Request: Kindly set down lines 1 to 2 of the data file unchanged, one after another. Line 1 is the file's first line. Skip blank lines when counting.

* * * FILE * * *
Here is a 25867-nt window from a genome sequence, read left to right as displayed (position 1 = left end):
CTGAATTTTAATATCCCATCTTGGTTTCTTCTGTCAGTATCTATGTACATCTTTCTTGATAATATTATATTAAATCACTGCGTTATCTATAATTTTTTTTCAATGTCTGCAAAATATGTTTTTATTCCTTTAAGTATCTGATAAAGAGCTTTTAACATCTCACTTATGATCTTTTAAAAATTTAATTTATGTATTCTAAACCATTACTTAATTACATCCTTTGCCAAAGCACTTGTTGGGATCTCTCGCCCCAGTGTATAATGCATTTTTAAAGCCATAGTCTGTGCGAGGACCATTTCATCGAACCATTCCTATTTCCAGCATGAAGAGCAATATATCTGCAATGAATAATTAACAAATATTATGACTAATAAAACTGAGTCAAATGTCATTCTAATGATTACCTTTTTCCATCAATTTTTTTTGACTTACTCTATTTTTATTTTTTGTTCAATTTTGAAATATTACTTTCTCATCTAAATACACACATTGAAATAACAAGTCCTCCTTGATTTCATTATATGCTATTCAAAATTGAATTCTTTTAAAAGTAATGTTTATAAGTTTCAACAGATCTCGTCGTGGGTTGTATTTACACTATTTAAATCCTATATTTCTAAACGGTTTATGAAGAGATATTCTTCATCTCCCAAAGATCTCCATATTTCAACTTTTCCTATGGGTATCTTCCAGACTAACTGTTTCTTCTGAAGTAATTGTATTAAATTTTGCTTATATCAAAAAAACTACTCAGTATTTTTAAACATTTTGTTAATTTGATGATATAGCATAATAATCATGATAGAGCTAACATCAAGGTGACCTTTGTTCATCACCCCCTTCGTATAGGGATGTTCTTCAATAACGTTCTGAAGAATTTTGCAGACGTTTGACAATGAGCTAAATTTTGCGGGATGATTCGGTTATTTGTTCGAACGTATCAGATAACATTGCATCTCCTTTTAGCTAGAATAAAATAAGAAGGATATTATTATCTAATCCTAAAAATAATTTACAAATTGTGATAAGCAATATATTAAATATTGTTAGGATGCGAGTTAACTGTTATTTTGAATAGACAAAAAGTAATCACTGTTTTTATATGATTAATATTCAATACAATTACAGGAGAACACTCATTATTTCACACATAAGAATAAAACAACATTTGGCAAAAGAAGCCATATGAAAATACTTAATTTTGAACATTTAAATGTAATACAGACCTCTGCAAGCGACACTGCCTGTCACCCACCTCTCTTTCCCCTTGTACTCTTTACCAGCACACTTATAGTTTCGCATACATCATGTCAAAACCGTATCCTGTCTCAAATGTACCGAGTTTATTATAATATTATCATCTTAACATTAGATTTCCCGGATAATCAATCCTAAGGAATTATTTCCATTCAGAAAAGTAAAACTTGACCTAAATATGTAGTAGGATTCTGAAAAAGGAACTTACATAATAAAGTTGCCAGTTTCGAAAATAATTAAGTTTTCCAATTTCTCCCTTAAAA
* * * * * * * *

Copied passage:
Here is a 25867-nt window from a genome sequence, read left to right as displayed (position 1 = left end):
CTGAATTTTAATATCCCATCTTGGTTTCTTCTGTCAGTATCTATGTACATCTTTCTTGATAATATTATATTAAATCACTGCGTTATCTATAATTTTTTTTCAATGTCTGCAAAATATGTTTTTATTCCTTTAAGTATCTGATAAAGAGCTTTTAACATCTCACTTATGATCTTTTAAAAATTTAATTTATGTATTCTAAACCATTACTTAATTACATCCTTTGCCAAAGCACTTGTTGGGATCTCTCGCCCCAGTGTATAATGCATTTTTAAAGCCATAGTCTGTGCGAGGACCATTTCATCGAACCATTCCTATTTCCAGCATGAAGAGCAATATATCTGCAATGAATAATTAACAAATATTATGACTAATAAAACTGAGTCAAATGTCATTCTAATGATTACCTTTTTCCATCAATTTTTTTTGACTTACTCTATTTTTATTTTTTGTTCAATTTTGAAATATTACTTTCTCATCTAAATACACACATTGAAATAACAAGTCCTCCTTGATTTCATTATATGCTATTCAAAATTGAATTCTTTTAAAAGTAATGTTTATAAGTTTCAACAGATCTCGTCGTGGGTTGTATTTACACTATTTAAATCCTATATTTCTAAACGGTTTATGAAGAGATATTCTTCATCTCCCAAAGATCTCCATATTTCAACTTTTCCTATGGGTATCTTCCAGACTAACTGTTTCTTCTGAAGTAATTGTATTAAATTTTGCTTATATCAAAAAAACTACTCAGTATTTTTAAACATTTTGTTAATTTGATGATATAGCATAATAATCATGATAGAGCTAACATCAAGGTGACCTTTGTTCATCACCCCCTTCGTATAGGGATGTTCTTCAATAACGTTCTGAAGAATTTTGCAGACGTTTGACAATGAGCTAAATTTTGCGGGATGATTCGGTTATTTGTTCGAACGTATCAGATAACATTGCATCTCCTTTTAGCTAGAATAAAATAAGAAGGATATTATTATCTAATCCTAAAAATAATTTACAAATTGTGATAAGCAATATATTAAATATTGTTAGGATGCGAGTTAACTGTTATTTTGAATAGACAAAAAGTAATCACTGTTTTTATATGATTAATATTCAATACAATTACAGGAGAACACTCATTATTTCACACATAAGAATAAAACAACATTTGGCAAAAGAAGCCATATGAAAATACTTAATTTTGAACATTTAAATGTAATACAGACCTCTGCAAGCGACACTGCCTGTCACCCACCTCTCTTTCCCCTTGTACTCTTTACCAGCACACTTATAGTTTCGCATACATCATGTCAAAACCGTATCCTGTCTCAAATGTACCGAGTTTATTATAATATTATCATCTTAACATTAGATTTCCCGGATAATCAATCCTAAGGAATTATTTCCATTCAGAAAAGTAAAACTTGACCTAAATATGTAGTAGGATTCTGAAAAAGGAACTTACATAATAAAGTTGCCAGTTTCGAAAATAATTAAGTTTTCCAATTTCTCCCTTAAAA